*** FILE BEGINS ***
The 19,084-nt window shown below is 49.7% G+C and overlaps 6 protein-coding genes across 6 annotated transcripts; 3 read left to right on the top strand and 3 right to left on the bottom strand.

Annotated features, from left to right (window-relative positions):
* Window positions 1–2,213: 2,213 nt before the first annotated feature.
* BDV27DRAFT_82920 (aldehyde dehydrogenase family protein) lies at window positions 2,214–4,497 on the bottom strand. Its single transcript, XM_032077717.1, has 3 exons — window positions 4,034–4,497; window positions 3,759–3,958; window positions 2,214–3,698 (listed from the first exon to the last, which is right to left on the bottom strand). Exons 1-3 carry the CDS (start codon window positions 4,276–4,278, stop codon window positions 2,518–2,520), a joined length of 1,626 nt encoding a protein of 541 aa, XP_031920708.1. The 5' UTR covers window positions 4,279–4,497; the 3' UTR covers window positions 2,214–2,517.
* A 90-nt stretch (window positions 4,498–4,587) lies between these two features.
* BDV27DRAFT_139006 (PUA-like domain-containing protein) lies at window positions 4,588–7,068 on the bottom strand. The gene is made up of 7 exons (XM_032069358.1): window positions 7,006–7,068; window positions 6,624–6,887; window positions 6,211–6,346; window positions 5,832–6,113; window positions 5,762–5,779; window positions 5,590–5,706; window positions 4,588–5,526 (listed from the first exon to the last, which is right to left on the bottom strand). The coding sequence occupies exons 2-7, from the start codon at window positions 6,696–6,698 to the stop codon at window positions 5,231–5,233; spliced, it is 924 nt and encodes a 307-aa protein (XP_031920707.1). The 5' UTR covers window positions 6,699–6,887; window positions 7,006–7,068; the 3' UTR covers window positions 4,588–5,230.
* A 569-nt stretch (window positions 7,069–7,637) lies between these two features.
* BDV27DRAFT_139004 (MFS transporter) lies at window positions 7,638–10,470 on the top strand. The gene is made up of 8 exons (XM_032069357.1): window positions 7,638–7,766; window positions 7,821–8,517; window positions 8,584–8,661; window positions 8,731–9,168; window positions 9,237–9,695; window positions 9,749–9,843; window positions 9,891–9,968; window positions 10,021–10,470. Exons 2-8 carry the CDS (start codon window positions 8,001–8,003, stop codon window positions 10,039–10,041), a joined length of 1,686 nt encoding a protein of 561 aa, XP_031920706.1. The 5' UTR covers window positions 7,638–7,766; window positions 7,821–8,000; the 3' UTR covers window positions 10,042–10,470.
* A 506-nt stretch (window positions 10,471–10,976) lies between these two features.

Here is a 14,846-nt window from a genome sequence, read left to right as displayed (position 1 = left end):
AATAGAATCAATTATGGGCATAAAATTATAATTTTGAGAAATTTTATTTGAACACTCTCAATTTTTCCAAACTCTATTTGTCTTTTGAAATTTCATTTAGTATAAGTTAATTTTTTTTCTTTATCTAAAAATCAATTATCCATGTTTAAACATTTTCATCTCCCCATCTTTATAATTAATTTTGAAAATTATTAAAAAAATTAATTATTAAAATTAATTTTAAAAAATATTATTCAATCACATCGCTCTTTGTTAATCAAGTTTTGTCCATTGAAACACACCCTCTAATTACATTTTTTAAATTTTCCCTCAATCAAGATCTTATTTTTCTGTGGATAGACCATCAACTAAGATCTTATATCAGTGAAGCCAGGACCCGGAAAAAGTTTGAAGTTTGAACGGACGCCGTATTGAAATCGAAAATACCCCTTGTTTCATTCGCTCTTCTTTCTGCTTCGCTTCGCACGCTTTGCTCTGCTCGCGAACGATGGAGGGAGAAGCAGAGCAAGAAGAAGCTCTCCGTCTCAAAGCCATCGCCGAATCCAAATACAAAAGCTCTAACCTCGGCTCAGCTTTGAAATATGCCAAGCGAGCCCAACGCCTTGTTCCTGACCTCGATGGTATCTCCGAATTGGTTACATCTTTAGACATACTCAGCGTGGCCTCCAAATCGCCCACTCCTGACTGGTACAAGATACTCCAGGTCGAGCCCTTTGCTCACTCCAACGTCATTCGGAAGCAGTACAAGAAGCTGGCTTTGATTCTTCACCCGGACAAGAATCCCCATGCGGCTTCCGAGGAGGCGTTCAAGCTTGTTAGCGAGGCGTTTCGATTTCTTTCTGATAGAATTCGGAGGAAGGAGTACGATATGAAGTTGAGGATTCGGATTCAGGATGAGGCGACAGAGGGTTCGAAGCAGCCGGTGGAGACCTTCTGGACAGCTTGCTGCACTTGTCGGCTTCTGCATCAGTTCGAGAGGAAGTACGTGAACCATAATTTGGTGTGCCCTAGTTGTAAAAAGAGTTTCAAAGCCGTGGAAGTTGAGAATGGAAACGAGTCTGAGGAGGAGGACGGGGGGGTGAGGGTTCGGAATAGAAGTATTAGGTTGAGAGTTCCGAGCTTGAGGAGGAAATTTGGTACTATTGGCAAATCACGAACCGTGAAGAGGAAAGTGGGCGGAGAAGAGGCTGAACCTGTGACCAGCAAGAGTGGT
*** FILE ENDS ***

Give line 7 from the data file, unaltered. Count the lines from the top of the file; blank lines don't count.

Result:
* A 569-nt stretch (window positions 7,069–7,637) lies between these two features.